On Greece: “Of course, there's Greece, a special case where, despite all the efforts that have been made, neither the Greeks themselves nor the international community have yet managed to stabilize the situation."
On Eurobonds: Merkel again ruled out pooling Eurozone debt – Eurobonds – as a quick fix to the crisis, but left the option open should the new euro regime produce results. -Interview with The Guardian 1/25/12
Key Sovereign Bond Auction Prove Successful This Week:
- Spain sold €2.51 billion in 3-6M bills on 1/24 with an average yield on 6M 1.847% vs 2.435% on Dec 20.
- Germany sold €2.46 billion in 30YR bonds on 1/25 with an average yield of 2.62% versus 2.82% prior.
- Italy sold €5 billion of zero coupon bonds on 1/26 maturing in Jan. 2014 with a yield of 3.763% vs 4.853% on Dec 28.
- Italy successfully sold its target of €11 billion in bonds on 1/27 with an average yield on 6M bills at 1.969% vs 3.251% on Dec 28.
PMI Manufacturing (Preliminary JAN):
France 48.5 JAN (exp. 48.6) vs 48.9 DEC
Germany 50.9 JAN (exp. 49) vs 48.4 DEC
Eurozone 48.7 JAN (exp. 47.3) vs 46.9 DEC
France 51.7 JAN (exp. 50) vs 50.3 DEC
Germany 54.5 JAN (exp 52.5) vs 52.4 DEC
Eurozone 50.5 JAN (exp. 49) vs 48.8 DEC
Key Regional Data This Week:
Germany GfK Consumer Confidence 5.9 FEB vs 5.7 JAN
Germany IFO Business Confidence 108.3 JAN vs 107.3 DEC
Germany IFO Current Assessment 116.3 JAN vs 116.7 DEC
Germany IFO Expectations 100.9 JAN vs 98.6 DEC
Germany Import Price Index 1.0% Q4 Y/Y vs 2.7% in Q3
France Business Confidence Indicator 91 JAN vs 94 DEC
UK Q4 GDP -0.2% Q/Q (exp. -0.1%) vs 0.6% Q3
Spain Unemployment Rate 22.9% in Q4 vs 22.2% estimate (highest level in 15 years)
CDS Risk Monitor:
***On a w/w basis, CDS was largely down across European sovereigns, with Portugal the exception for a second straight week. Italy saw the biggest declines at -62bps to 409bps, followed by Ireland -30bps to 623bps, and Spain -19bps to 362bps. Portugal gained +163bps (versus +169bps last week) to 1420bps (see charts below).
***Keith shorted the EUR/USD via the eft FXE on 1/19 in the Hedgeye Virtual Portfolio with the price bumping up against our immediate term TRADE resistance level of $1.29. We’ll be watching this position closely as our bullish outlook on the US Dollar greatly changed this week given the debauchery messages from President Obama (State of the Union Address) and Federal Reserve Chief Bernanke (FOMC Press Conference).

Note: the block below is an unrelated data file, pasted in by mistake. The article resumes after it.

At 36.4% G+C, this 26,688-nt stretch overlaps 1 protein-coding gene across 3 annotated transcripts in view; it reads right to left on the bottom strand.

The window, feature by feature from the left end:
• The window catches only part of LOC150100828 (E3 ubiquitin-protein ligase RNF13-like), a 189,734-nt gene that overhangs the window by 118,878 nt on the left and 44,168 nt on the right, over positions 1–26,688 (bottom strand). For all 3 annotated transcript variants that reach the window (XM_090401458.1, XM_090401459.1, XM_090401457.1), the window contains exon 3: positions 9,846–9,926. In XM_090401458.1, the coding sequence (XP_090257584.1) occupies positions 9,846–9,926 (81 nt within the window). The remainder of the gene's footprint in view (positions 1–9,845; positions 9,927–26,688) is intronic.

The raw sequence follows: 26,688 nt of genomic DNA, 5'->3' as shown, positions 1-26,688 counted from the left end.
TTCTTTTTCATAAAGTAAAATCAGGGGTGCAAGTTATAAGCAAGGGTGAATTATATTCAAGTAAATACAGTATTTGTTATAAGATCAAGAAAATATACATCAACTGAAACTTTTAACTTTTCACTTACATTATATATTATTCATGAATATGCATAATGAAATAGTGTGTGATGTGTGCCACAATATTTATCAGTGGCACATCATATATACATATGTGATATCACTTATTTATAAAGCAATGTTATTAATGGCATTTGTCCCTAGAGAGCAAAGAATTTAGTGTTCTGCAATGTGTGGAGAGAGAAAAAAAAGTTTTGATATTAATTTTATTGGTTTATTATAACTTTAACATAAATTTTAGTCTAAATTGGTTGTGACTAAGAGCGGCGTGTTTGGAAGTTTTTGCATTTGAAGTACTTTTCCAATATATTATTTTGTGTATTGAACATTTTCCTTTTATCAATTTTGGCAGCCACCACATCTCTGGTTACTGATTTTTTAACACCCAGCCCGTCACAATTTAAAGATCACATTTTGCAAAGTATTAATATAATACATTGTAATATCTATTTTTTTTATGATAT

The European Week Ahead:
Monday: EU Summit; Jan. Eurozone Consumer Confidence - Final; Jan. Eurozone Business Climate Indicator; Jan. Eurozone Consumer, Economic, Industrial, and Services Confidence; Jan. Germany Consumer Price Index – Preliminary; Jan. UK GfK Consumer Confidence Survey; Jan. Italy Business Confidence; Q4 Spain, Ukraine, and Lithuania GDP – Preliminary
Tuesday: Dec. Eurozone Unemployment Rate; Jan. Germany Unemployment Rate and Change; Dec. UK Money Supply; Dec. France Producer Prices and Consumer Spending; 2011 Russia Annual GDP; Dec. Italy Unemployment Rate – Preliminary and PPI
Wednesday: Jan. Eurozone, Germany, and France PMI Manufacturing – Final; Eurozone Jan. CPI Estimate; Jan. UK House Prices and PMI Manufacturing
Thursday: Dec. Eurozone PPI; Jan. UK Lloyds Business Barometer; Dec. UK PMI Construction; Jan. Spain Unemployment
Friday: Jan. Eurozone PMI Composite and Services – Final; Dec. Eurozone Retail Sales; Jan. Germany and France PMI Services – Final; Jan. UK PMI Services and Official Reserves; Jan. Italy CPI – Preliminary and PMI Services
Extended Calendar Call-Outs:
16 February: Allegedly the “new” PSI deadline, but more practically, 20 March.
29 February: 2nd 36-Month LTRO Allotment
25-26 February: G20 Finance Ministers Meeting in Mexico City. Decision on IMF loan of €500B expected
20 March: Greece’s €14.5B Bond Redemption Due
30 June: Deadline for EU Banks to meet €106B capital target/the 9% Tier 1 capital ratio
1 July: ESM to come into force